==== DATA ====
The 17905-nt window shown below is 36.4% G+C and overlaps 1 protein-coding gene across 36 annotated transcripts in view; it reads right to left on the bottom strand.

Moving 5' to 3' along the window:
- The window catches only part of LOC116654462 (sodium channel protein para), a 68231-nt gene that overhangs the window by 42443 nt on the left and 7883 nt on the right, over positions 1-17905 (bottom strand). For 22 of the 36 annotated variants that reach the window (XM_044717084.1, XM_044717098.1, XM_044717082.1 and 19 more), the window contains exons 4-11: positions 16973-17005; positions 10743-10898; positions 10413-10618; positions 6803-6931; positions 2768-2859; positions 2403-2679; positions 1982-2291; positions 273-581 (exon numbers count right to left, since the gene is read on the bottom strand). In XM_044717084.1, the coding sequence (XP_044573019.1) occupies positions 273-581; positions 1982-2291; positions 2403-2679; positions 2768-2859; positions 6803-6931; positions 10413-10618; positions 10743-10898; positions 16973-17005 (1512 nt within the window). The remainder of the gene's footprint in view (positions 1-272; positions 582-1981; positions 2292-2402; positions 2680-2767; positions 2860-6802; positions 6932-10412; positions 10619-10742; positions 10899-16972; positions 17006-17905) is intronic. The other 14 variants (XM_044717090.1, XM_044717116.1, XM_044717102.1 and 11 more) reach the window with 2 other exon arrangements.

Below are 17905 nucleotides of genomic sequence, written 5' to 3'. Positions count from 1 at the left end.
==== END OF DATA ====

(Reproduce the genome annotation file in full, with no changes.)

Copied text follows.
The 17905-nt window shown below is 36.4% G+C and overlaps 1 protein-coding gene across 36 annotated transcripts in view; it reads right to left on the bottom strand.

Moving 5' to 3' along the window:
- The window catches only part of LOC116654462 (sodium channel protein para), a 68231-nt gene that overhangs the window by 42443 nt on the left and 7883 nt on the right, over positions 1-17905 (bottom strand). For 22 of the 36 annotated variants that reach the window (XM_044717084.1, XM_044717098.1, XM_044717082.1 and 19 more), the window contains exons 4-11: positions 16973-17005; positions 10743-10898; positions 10413-10618; positions 6803-6931; positions 2768-2859; positions 2403-2679; positions 1982-2291; positions 273-581 (exon numbers count right to left, since the gene is read on the bottom strand). In XM_044717084.1, the coding sequence (XP_044573019.1) occupies positions 273-581; positions 1982-2291; positions 2403-2679; positions 2768-2859; positions 6803-6931; positions 10413-10618; positions 10743-10898; positions 16973-17005 (1512 nt within the window). The remainder of the gene's footprint in view (positions 1-272; positions 582-1981; positions 2292-2402; positions 2680-2767; positions 2860-6802; positions 6932-10412; positions 10619-10742; positions 10899-16972; positions 17006-17905) is intronic. The other 14 variants (XM_044717090.1, XM_044717116.1, XM_044717102.1 and 11 more) reach the window with 2 other exon arrangements.

Below are 17905 nucleotides of genomic sequence, written 5' to 3'. Positions count from 1 at the left end.